It may seem odd to characterize North America’s projected production increase of nearly 40% this year as “cautious,” but the term fits.

Auto makers are on track to build roughly 12 million light vehicles this year, compared with 2009’s decades-low 8.56 million, while utilizing only 65% of their capacity in the U.S., Canada and Mexico, Ward’s data indicates.

Last year’s 49% utilization rate largely was a reaction to bloated inventories and extended bankruptcy-related shutdowns at General Motors Co. and Chrysler Group LLC.

In contrast, 2010’s low utilization rate is a result of strategic discipline, as auto makers allow demand to dictate their build rate, rather than use production to push the market upward.

Combined LV sales in the U.S., Canada and Mexico are forecast to rise 9% in 2010, finishing at a projected 13.7 million units. As a result of the new build strategy, inventories, which began the year below 2 million units, remained at or just below 2.2 million units through the first three quarters as sales and production increased slowly but steadily.

However, with the ramping up of the ’11 model year, inventories have been on the rise, especially in the fourth quarter. U.S. stocks, alone, are expected to surge to 500,000 units by the end of December, with domestic-built vehicles accounting for more than 90% of the increase.

Ward’s is forecasting a continuation of cautious LV production growth in North America, rising 12% to 13.4 million units in 2011, against a 16% increase in sales for the region, resulting in 15.8 million cars and light-truck deliveries.

At projected levels, OEMs collectively are expected to operate at 73% of capacity.

Several plants are set to end production in 2011, which should ease the under-utilization rate somewhat. Ford Motor Co.’s Wayne, MI, facility is slated to shut its doors at the end of 2010. Louisville also will end its operation this year, although that plant’s fate has yet to be announced.

Additionally, Ford’s St. Thomas, ON, Canada, and Twin Cities, MN, facilities are schedule to stop manufacturing next summer with the completion of the ’11 model builds.

Toyota Motor Corp.’s plant in Fremont, CA, built cars through April before closing. It since has been sold to Tesla Motor Co., which plans to build its own electric vehicles, as well as some Toyota models, beginning next year, albeit at much lower volume.

However, the majority of North America’s lost capacity associated with the shutdowns will be offset by production at new or reconfigured plants in 2011.

Ford begins making its ’11 Focus compact car late this year at its retooled Michigan Assembly plant, the former Michigan Truck facility in Wayne, MI, and could build as many as a quarter-million vehicles at the plant in 2011.

GM is set to restart its Orion, MI, plant, to produce the Chevy Aveo in second-half 2011, just as Volkswagen of America Inc. revs up its new Chattanooga, TN, operation. Both facilities could build as many as 100,000 vehicles in the year’s second half.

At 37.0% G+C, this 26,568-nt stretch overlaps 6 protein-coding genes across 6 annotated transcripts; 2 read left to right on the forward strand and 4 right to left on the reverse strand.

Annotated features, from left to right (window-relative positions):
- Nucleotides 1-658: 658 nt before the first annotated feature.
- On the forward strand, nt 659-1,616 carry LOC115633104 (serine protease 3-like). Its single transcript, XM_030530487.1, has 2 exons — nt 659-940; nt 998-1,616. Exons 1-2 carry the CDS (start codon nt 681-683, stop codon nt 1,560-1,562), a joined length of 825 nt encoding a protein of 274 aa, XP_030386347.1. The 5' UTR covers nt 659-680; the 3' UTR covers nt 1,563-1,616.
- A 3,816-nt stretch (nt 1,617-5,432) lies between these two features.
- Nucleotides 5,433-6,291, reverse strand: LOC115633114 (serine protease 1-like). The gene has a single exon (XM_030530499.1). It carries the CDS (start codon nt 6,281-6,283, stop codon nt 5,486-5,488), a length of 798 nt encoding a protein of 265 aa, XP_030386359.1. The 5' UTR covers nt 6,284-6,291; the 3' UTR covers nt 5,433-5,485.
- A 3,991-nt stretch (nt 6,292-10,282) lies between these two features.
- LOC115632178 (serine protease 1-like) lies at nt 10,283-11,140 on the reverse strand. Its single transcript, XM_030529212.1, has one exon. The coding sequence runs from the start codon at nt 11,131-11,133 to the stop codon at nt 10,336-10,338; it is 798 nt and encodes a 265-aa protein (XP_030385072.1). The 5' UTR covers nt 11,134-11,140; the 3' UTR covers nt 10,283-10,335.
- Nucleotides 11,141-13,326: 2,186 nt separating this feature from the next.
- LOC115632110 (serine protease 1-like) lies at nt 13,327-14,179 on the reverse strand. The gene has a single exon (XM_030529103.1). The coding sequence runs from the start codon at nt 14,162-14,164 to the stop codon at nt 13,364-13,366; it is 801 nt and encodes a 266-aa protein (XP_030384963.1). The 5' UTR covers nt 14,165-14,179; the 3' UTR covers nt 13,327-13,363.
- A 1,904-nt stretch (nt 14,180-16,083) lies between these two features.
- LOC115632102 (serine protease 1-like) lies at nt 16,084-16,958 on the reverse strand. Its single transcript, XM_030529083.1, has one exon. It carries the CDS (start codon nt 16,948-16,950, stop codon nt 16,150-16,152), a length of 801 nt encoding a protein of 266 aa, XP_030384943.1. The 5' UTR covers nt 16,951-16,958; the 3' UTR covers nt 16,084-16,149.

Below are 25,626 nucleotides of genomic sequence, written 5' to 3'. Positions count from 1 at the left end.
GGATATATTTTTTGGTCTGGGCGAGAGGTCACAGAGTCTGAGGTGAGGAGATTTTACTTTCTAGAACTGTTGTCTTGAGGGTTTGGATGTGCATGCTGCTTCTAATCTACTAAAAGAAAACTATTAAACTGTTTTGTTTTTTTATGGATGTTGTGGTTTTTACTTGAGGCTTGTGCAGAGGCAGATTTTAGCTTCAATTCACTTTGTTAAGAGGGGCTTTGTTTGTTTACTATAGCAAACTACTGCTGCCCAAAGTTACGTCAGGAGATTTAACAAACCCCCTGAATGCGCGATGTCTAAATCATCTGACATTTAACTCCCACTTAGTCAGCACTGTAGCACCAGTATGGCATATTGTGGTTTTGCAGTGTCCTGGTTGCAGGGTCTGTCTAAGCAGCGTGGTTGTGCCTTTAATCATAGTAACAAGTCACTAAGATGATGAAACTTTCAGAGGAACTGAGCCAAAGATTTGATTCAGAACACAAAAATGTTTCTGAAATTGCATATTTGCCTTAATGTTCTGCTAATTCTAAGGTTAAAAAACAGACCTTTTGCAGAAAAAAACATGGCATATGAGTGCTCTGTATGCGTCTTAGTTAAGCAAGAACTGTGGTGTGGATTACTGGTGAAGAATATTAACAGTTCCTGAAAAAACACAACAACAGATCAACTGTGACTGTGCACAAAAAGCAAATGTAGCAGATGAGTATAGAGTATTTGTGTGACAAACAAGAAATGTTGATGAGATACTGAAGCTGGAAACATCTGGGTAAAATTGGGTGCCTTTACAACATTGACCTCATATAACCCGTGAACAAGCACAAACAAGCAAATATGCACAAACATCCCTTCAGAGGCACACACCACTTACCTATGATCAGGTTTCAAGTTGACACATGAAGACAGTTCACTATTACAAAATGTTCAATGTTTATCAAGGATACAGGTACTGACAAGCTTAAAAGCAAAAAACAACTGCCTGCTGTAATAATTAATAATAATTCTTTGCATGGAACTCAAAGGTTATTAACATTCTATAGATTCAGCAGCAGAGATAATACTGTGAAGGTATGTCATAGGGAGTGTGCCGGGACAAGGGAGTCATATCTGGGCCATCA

Toyota says it will begin Corolla production at its new Blue Springs, MS, facility in fourth-quarter 2011, adding some 30,000 units to the industry’s total 2011 build.

In addition to the plant openings, Kia Motors America is expected to nearly double its North America output next year to about 240,000 vehicles annually with the addition of the Hyundai Santa Fe alongside the Kia Sorento in West Point, GA.

GM’s Lordstown, OH, factory will mark its first full year in 2011 building the all-new Chevrolet Cruze, lifting annual output by at least 100,000 units to an estimated total of 250,000.

GM’s Hamtramck, MI, facility’s output should increase markedly with the recent addition of the Chevy Volt extended-range electric car, and the high-volume Chevy Malibu starting in second-half 2011.

Ward’s expects Volkswagen de Mexico S.A. de C.V’s Puebla, Mexico, plant to be the largest producer of LVs in 2010, displacing Toyota’s Georgetown, KY, factory, which built 420,000 units in 2009, compared with Puebla’s 402,000. VW should increase its lead as it continues ramping up production of the new ’11 Jetta next year.

GM, which narrowly edged out Ford as the region’s top LV producer in 2009, (Ford actually built more vehicles if medium- and heavy-duty trucks are included), will be the solid No.1 producer for 2010, with projected output of 2.8 million units to Ford’s 2.3 million.

Chrysler, which slipped to No.4 in 2009, behind Honda of America Mfg. Inc., will regain the No.3 spot in LV production this year, with 1.6 million units, followed by Toyota Motor Engineering & Mfg North America Inc., with 1.29 million, and Honda, with 1.28 million.

Ward’s forecast calls for the auto makers to finish in the same order in 2011.

By region, Ontario, Canada, will be the top LV-producing state or province in North America this year, rolling out an estimated 2.1 million vehicles, followed by Michigan, with 1.6 million and Ohio, with 1.1 million.

Medium- and heavy-duty truck producers are predicted to make 230,000 vehicles this year, up 15%, bringing the total North American vehicle build in 2010 to 12.2 million units, up 39% on year-ago.

Ward’s is forecasting 2011 medium- and heavy-duty production of 300,000 units, up 29%, for a North American total vehicle gain of about 12%.